The Chinafication of Tibet


A brief moment of levity between two monks

It seemed innocent enough—two monks talking and laughing with an Asian foreigner, asking questions in broken English about me and the U.S. However, the tone quickly changed as they exchanged some furtive glances and motioned for me to follow them. We found ourselves in a side street off the main road through Lhasa, sitting on some steps in front of what appeared to be an older abandoned residence constructed in the Tibetan style. Satisfied with my answers about the U.S. and that I wasn’t a Chinese spy, they proceeded to ask me about news of the Dalai Lama. Since I hadn’t been keeping up on his whereabouts, I told them he had written some books while in exile in India and then reached into my daypack and pulled out photos of him. Their smiles quickly changed as they looked around wondering if they might be watched, slipped the photos into their burgundy robes, and thanked me profusely. One of the monks reached into his man-purse and offered me a blessing wrapped in a prayer flag. Accepting with both hands, I bowed slightly out of respect. He saw the journal I was holding, pulled out a pen and motioned to see it. Handing it to him, he wrote a street address in both Chinese and English. I wrote my email address on another slip of paper and gave it to him. We never contacted each other again even though I considered it many times. I snapped a picture of the two of them, exchanged goodbyes, and went our separate directions. The entire interaction took less than 15 minutes, but the experience still stays with me nearly 16 years later. That was Tibet in 2000, decades after the Chinese occupation, but before the revolts in 2009. Some things such as the spying on the Tibetan people haven’t changed. Many other aspects have changed dramatically. Continue reading

Riding the Rails Through Asia

Our shared second class (hard sleeper) cabin with six bunks.

Our shared second class (hard sleeper) cabin with six bunks.

The bunk was about a meter wide, and true to its name it was a hard sleeper with very little padding. My head hurt from the high altitude of the Tibetan plateau and my back was aching from sleeping so much, but I was  also fighting a cold and there wasn’t much else to do for 48 hours. The scenery did little to help pass the time. Hills became mountains and the vegetation grew sparse and brown. The occasional town or scenic lake could distract us from our misery for a minute, but eventually seeing our own reflection staring back at us in the window quickly reminded us of where we were for the next day and a half: a cramped little bunk in a rolling tin can. There were six of these bunks in our little shared compartment. The uppermost bunk required gymnastics to reach and later dismount. The top and middle bunks didn’t have enough headroom for me to sit up without hunching over. Even Sheri couldn’t sit up straight. Never have I felt more like cattle packed into a livestock car. Continue reading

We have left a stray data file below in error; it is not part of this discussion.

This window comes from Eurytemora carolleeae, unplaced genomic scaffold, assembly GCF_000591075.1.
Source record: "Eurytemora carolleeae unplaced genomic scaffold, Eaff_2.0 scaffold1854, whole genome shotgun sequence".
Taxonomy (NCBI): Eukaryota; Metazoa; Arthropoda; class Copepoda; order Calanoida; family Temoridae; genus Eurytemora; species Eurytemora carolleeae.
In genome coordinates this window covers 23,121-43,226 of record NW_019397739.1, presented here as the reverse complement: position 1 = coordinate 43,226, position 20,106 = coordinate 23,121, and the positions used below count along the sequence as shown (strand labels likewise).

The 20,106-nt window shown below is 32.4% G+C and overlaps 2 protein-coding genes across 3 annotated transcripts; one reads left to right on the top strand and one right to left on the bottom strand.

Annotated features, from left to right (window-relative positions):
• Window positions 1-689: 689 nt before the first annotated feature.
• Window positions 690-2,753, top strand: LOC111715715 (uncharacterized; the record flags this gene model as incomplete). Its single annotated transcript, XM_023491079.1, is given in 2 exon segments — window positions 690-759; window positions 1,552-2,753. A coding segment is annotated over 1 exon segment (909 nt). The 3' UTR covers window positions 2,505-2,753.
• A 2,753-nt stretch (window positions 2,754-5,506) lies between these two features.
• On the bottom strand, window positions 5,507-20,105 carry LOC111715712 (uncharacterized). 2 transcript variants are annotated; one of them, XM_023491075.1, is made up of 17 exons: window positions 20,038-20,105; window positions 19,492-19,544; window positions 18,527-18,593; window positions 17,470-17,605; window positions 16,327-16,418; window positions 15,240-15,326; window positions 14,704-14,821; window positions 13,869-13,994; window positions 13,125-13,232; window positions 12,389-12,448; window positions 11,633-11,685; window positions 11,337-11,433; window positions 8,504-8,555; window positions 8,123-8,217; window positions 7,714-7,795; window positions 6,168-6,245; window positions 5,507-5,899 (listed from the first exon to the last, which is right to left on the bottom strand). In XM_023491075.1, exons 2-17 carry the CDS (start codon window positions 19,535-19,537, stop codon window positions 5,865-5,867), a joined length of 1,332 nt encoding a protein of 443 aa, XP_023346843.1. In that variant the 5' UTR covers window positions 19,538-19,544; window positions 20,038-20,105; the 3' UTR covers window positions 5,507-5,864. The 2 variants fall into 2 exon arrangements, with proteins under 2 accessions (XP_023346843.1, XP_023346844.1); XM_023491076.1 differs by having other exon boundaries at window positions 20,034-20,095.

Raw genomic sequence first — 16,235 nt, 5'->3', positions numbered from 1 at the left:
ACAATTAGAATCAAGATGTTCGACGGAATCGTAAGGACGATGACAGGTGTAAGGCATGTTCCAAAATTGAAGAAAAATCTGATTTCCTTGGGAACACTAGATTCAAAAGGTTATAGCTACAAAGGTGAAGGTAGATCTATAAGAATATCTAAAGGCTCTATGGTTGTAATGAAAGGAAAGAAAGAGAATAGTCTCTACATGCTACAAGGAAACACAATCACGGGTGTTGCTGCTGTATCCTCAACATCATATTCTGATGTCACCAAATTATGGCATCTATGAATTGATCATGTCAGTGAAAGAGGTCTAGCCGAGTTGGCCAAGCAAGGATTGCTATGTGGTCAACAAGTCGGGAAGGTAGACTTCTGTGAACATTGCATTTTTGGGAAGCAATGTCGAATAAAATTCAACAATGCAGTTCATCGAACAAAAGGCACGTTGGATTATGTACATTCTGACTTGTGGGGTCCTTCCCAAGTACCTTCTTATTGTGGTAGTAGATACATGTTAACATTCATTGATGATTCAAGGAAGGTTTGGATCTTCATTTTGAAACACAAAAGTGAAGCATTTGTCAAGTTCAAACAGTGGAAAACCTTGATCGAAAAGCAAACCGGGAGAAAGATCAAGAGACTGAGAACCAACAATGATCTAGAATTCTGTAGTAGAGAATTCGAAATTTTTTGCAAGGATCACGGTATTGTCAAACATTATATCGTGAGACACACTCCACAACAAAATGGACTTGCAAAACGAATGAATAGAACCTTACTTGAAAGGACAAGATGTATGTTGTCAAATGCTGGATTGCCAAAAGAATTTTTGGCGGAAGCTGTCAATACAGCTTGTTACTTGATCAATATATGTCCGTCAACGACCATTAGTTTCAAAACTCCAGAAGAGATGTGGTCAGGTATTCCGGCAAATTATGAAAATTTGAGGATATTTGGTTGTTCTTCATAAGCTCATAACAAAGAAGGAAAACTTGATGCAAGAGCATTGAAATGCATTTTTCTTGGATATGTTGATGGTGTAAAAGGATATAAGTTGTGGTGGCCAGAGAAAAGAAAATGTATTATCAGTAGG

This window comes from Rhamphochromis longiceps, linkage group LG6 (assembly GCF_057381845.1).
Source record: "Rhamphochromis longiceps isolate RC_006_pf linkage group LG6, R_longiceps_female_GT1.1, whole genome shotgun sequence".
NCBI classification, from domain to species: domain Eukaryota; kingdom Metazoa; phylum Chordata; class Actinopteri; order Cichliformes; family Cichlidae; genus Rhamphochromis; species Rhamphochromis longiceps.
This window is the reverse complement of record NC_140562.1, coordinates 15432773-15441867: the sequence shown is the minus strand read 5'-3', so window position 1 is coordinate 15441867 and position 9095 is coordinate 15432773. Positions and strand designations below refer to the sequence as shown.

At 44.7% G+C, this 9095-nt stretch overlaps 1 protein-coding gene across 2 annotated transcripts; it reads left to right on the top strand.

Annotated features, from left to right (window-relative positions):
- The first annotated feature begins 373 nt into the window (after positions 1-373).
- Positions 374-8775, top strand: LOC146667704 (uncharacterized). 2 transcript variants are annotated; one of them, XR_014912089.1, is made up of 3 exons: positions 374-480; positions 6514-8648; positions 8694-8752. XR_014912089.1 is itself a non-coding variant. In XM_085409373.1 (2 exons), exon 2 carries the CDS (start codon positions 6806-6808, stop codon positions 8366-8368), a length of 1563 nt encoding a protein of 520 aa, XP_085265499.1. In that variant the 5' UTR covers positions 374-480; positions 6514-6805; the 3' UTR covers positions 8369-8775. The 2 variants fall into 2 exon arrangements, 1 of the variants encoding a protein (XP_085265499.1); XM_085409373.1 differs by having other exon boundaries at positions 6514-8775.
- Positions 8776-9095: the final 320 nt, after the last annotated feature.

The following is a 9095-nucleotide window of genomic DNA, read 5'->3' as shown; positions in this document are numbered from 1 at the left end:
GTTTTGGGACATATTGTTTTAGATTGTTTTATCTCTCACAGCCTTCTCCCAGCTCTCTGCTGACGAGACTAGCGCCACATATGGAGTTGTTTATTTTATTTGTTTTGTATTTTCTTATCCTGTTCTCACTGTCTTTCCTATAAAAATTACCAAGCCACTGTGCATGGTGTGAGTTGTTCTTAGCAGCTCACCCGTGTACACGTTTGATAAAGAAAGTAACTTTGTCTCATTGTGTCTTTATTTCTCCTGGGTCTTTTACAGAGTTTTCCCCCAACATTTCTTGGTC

First World Problems in the Third World

I really don’t want to sound like I’m complaining, but after a couple of months on the road, I begin to notice things that are sometimes just a bit annoying. Sure, things are different in other countries, and I get that. But that certainly doesn’t mean it’s better (or worse), just different, and yet, it annoys me. Alright, maybe I am complaining, hence the title of my post.

Wash Cloths

I traveled through Asia about 15 years ago, and the last time I was in China was about 10 years ago. One thing still hasn’t changed in all that time. Hotels don’t believe in wash cloths. I know this because I have to bring my own. Now this would be fine if the soap they provided would actually lather, but it doesn’t. And it’s not a matter of the price level of the hotel, even the high-end resorts don’t provide wash cloths. Yes, it’s not a big deal, but I’m just wondering, why? Continue reading